The Life He Wouldn’t Have Known
By Kembry McNeil-Thompson
Peter Karapetkov, like billions of others, had built his life outside of the United States. Peter Karapetkov, like millions of others, was forced to leave that life behind when political turmoil in his country spiked. He had to seek asylum outside of his country which eventually lead him to his present life in the states.
Peter, an established theater director from Plovdiv, Bulgaria, was in his late twenties when he was living in the country of Georgia. As fate would have it, the country of Georgia was was under the rule of communist Russia, then the Soviet Union, during Peter’s living there in the late 80’s. Peter went about his life day-to-day life as an accomplished director despite the substantial amount of political tensions in his new home country and the neighboring countries as well. Peter had a loyal theater troupe and a production of “The Dragon’s Wedding” to be put on, so he would tend to his business and continue on about his life without making a show of sticking his nose where it didn’t belong.
All was fine in Peter’s life until the lead actor of his play went to a protest with the intent to make his voice heard about the Georgia’s tense political atmosphere. He chose to forgo living by Peter’s example of keeping to himself and instead stuck his nose exactly where he thought it belonged. Although the protesters and the protest itself was peaceful, the reactions to its goings on were not. Peter’s lead actor, along with 21 others, were mowed down and killed by Russians– the Soviet Union that was in charge– which put an abrupt, violent, and bloody end to the protesters’ noise.
When Peter heard the news about the deaths, of course he decided to go to the vigil that was to be held for the victims. What Peter didn’t know was that this vigil was more than just that; it was a rally. Nearly two dozen people were senselessly and violently killed during the protests, and the Georgian community was not happy about it. Before Peter could even take in the scene of the supposed vigil that was happening around him, he was being handed a bullhorn. His words at the rally, about the unjust killings of his friend and others by communist Russia, and no more than that, were enough to land him in a holding cell that very same night.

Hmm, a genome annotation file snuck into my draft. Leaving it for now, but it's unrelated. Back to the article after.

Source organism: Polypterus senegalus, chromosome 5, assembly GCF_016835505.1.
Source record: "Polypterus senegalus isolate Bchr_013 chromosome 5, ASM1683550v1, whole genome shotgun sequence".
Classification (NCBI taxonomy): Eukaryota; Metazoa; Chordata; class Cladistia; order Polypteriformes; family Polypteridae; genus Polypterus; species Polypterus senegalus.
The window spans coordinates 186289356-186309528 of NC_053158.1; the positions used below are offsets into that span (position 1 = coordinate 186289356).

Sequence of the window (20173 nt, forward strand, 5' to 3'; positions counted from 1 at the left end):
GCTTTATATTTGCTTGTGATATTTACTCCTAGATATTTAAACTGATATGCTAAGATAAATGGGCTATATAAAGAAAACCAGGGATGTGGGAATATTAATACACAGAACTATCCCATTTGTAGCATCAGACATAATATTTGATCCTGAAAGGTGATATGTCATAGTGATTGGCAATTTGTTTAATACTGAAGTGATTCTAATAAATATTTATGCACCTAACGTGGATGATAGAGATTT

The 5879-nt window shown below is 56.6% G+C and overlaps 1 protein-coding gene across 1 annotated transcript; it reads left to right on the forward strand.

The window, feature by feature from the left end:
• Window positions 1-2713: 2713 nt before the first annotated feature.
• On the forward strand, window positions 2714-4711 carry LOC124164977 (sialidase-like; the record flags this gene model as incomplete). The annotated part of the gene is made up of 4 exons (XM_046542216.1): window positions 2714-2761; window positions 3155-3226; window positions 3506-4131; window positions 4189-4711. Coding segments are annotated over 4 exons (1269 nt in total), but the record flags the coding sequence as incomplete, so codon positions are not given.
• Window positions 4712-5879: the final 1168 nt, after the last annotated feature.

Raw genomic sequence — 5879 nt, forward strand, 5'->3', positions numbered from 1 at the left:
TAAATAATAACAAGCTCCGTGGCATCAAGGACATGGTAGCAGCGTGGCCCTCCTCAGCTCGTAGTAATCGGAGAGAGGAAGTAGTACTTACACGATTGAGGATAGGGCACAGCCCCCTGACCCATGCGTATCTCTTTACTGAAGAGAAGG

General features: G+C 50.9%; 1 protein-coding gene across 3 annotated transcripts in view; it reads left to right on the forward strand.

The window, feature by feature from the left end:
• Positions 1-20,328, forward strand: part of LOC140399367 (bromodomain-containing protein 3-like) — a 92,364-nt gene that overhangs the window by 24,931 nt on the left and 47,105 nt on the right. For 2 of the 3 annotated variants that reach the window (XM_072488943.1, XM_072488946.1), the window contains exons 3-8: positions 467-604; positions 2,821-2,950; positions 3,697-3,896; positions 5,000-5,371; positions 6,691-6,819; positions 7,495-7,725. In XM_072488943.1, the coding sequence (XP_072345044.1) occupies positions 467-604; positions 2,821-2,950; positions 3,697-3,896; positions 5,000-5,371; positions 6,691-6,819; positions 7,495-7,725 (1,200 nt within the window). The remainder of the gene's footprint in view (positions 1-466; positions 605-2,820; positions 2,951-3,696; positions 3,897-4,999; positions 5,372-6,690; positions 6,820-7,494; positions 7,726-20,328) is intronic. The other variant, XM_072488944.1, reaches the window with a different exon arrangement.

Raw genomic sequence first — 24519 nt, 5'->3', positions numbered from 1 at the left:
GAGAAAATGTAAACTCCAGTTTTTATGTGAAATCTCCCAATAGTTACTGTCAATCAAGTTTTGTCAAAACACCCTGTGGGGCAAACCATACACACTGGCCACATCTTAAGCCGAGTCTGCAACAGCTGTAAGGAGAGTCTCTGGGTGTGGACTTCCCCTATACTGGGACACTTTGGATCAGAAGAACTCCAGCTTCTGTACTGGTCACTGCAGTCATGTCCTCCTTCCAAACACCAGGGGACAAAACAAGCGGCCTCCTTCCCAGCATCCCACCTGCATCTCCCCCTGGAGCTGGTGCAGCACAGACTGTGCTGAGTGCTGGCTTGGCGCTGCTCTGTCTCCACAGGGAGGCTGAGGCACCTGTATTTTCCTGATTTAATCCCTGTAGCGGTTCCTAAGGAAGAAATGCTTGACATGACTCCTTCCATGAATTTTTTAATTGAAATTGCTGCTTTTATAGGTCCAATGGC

Luckily, Peter’s friends would bail him out after he was questioned, but unfortunately for Peter, he had “spoken out” against the government, and for this, he was now a wanted man in Georgia. Peter knew he was in trouble; his only option was to flee the country or stay, only to be sent to prison…or worse. Peter was able to seek political asylum in nearby Traiskirchen. It was here that he spoke with the American embassy in order to see what his options were. Th embassy told him that he was a wanted man, so they gave him the choice of relocation or returning to his home country to face his unknown fate. Peter, rightly, chose the former and ended up living in Vienna for eleven months. Here, he continued on with his passion for directing, but it was also here where directing would soon have to be put on a long pause.
Peter was getting relocated to the United States.
On June 11, 1990, at the ripe age of 31, Peter landed in New York with $13 to his name and not a lick of English to be spoken. From that point on, Peter’s life forever changed…but it was changed for the better. Peter told me stories, with a smile and constant laughs, of his mischief and adventures during his early years in the U.S. He told me how he went to a party on his first night in the states, I heard the story of how he learned English from the locals in a bar that he frequented, and he told me about how he hitchhiked across the U.S. from New York to Seattle over the course of the week. Peter barely had a dime to his name upon his abrupt arrival into the U.S., but he prospered, nonetheless. He made a ton of friends, met many interesting people, worked odd jobs, lived in rundown neighborhoods– the only kind that he could afford– and had a hell of a time while he was at it.
Peter Karapetkov’s life in his previous country may have ended under grim circumstances, but he rolled with each of the punches he was given and made the best of every situation that he was thrown into. He went from working for $3.75 an hour at McDonald’s to a roofing job. He went from touring the U.S. on his many funny adventures to meeting his wife, travelling with her, having kids, and settling down. Peter’s halt on his directing career was well worth the wait as he got to resume his work while abroad with his wife and graces the community with his directing talents in his current home of Northern Virginia. Peter defended a friend, was forced to flee his country, took to the states in less than desirable conditions, had adventures all across the country and throughout the world, and made a new life for himself. He may have left a lot behind in Georgia and Bulgaria, but he seems to have gained even more. His flee as a refugee introduced him to the life he wouldn’t have known.